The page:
MAS ties

I'd be interested to learn how Cipolla and the MAS board plan to avoid the complications Barwick described in an interview:
We have ties to Bruce Ratner. He and I were in the Koch Administration together. Several of my trustees were personally friendly with Bruce and members of the Ratner family. We had a number of trustees who were former Koch people. So there was a feeling on our part, yeah, everyone likes Frank Gehry as a person. And Laurie Olin was a very fine landscape architect who has done a lot of fine work in the city and elsewhere.

So we weren’t dealing with the usual schlock, let’s-rape-the-site-and-get-out-as-quickly-as-we-can developers, using anonymous architects and landscape architects. There was clearly a greater set of ambitions here.

Yes, there were greater ambitions, though many of those ambitions have been jettisoned along with Gehry and (apparently) Olin.

Those personal ties and the respect for Gehry/Olin, however, obscured the process issues. Ironically enough, Barwick knows the process is bad; he famously suggested that AY might be "this generation's Penn Station," a quote absent in the Times.

Shouldn't MAS and allies have concerns about the role of consultants like AKRF, which can find "blight" in cracked sidewalks and thus smooth the way for eminent domain?

What about Jane Jacobs?

However legitimate the criticisms, I think the Times sells MAS short by not acknowledging its organization of a major exhibit on urbanist Jane Jacobs and sponsoring regular forums (I was on one panel) reflecting on the latter-day implications of her work. That's a major, ongoing contribution.


  1. When I interviewed Kent Barwick for the November 2006 Civic News, he talked almost exclusively about how the planning process mandated by the city charter had been circumvented by ESDC in the Atlantic Yards Project.
    To quote from the article:

    “There is disappointment, annoyance, and anger because there hasn’t been any way for anyone to have a voice,” he said. “Who’s listening to the people living around Atlantic Yards? There’s nowhere for them to go and talk, and what processes there are have been anti-democratic and frankly discourteous, and no one should be astonished that many people are angry and disaffected.”

    As a result of the way Atlantic Yards has been mishandled, said Barwick, “a lot of people ended up either in an organized cheering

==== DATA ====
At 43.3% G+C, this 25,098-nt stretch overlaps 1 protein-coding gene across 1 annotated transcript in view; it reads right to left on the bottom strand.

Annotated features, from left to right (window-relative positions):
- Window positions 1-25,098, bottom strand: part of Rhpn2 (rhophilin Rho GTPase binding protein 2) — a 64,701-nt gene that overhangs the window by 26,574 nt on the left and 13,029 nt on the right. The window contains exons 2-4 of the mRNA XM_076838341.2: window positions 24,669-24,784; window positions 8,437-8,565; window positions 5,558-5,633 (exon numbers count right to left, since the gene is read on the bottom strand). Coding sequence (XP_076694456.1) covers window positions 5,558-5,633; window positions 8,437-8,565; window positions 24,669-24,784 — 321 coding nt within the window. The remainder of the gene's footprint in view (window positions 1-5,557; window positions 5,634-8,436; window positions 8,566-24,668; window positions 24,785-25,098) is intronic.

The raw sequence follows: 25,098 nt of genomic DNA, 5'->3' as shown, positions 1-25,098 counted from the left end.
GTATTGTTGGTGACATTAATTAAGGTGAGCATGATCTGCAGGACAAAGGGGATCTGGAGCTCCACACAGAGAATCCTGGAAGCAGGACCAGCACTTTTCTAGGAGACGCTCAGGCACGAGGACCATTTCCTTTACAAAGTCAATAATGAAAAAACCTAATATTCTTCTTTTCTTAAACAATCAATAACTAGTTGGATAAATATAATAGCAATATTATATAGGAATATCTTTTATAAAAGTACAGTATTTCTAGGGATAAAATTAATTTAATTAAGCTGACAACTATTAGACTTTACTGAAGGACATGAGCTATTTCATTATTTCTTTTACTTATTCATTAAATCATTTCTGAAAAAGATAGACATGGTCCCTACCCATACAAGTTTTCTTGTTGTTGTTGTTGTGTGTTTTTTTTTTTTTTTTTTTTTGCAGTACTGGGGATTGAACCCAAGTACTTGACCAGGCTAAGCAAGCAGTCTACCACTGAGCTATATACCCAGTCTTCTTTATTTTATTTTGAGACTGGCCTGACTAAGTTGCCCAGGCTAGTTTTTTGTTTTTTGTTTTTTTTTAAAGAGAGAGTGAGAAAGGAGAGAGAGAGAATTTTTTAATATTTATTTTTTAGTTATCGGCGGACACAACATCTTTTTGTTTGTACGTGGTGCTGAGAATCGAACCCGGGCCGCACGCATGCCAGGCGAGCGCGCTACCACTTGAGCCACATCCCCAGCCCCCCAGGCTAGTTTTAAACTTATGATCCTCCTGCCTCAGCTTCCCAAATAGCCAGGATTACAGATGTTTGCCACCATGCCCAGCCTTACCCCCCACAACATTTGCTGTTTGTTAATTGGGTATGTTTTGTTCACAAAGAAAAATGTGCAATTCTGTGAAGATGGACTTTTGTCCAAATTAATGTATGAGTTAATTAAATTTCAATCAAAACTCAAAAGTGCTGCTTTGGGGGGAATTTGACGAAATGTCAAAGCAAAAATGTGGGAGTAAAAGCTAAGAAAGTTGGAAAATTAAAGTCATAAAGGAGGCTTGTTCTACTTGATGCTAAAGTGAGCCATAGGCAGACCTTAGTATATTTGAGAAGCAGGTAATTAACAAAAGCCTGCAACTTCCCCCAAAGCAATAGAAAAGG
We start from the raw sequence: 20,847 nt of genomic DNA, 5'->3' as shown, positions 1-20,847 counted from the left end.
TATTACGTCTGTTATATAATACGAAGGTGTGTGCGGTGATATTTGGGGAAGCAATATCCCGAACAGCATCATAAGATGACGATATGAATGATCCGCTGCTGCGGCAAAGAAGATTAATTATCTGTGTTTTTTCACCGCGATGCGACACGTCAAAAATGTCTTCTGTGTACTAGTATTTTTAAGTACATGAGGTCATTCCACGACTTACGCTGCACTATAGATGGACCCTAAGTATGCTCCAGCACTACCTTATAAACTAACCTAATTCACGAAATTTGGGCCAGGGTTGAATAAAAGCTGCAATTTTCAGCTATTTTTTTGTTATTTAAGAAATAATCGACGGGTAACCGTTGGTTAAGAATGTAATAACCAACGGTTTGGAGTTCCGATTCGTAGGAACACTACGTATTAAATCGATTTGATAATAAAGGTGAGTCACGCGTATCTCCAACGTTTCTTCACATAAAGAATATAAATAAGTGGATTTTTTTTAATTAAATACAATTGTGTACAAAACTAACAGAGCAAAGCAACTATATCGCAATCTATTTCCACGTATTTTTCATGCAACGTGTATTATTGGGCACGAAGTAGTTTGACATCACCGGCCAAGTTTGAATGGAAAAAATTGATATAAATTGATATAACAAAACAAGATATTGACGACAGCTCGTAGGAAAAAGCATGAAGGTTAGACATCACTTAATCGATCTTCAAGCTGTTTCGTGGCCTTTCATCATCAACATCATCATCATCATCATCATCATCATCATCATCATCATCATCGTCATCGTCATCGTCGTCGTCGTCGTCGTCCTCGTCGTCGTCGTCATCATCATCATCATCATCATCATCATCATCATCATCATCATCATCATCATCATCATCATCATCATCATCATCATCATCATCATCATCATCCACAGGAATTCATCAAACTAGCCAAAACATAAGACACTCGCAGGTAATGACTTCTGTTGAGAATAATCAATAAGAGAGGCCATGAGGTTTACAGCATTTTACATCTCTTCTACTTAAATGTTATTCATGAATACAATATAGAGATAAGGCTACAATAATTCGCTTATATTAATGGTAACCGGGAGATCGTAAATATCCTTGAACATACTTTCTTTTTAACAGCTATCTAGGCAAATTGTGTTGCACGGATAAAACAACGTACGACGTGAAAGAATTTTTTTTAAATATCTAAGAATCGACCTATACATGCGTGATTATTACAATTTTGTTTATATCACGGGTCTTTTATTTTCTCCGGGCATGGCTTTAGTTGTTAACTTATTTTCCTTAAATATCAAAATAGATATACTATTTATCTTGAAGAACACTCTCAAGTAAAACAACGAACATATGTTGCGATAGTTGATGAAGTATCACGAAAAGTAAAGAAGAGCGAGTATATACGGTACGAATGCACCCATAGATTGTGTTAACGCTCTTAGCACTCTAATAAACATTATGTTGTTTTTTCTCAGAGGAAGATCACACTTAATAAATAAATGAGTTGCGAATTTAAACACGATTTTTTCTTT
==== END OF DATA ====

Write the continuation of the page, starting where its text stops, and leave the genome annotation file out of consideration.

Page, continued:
section or sending in $10 donations to fund a lawsuit against eminent domain. I’m not demeaning either of these positions, but it’s not exactly a public approval process leading to a better project.”

    The article generated some criticism of Barwick for his apparent defense of the use of eminent domain and, as you point out in your entry, how Barwick and MAS were coming so late to the battle. The sense I got in interviewing Barwick, however, was one of resignation tempered by real politik. Barwick knew as well as anyone how resistant ESDC and the Bloomberg administration were (and are) to Community Based Planning, a cornerstone of MAS's philosophy. MAS had spent hundreds of hours attempting to bring community input to planning for the World Trade Center site, and had gotten absolutely nowhere. Barwick now seemed to be picking his fights, saying that the ESDC and Bloomberg were juggernauts that could not be stopped on Atlantic Yards but might be tempered in their zealotry. To quote further from the article:

    Barwick does not think it is too late to salvage at least part of Atlantic Yards. "I don’t think this project
    is substantially designed in its later phases," he said, pointing out that it could be a decade before construction begins on much of the housing and retail space even if the ESDC rubber stamps the project this fall. "Battery Park City and Riverside South got redesigned several times before they got built," observed Barwick.

    "There’s no reason a new governor couldn’t open up the process and get good design people involved. Even neutral architects I have talked to give a failing grade to the developer’s plans for open space, retail space, circulation,
    and the like. I would like to see the governor create a board above suspicion that has the trust of the public to guide the project from here on out."

    The article concluded:
    "Get the process right, Barwick argues, and good ideas will follow. Get the process right, and Atlantic Yards could still be saved from itself.

  2. Here's the link: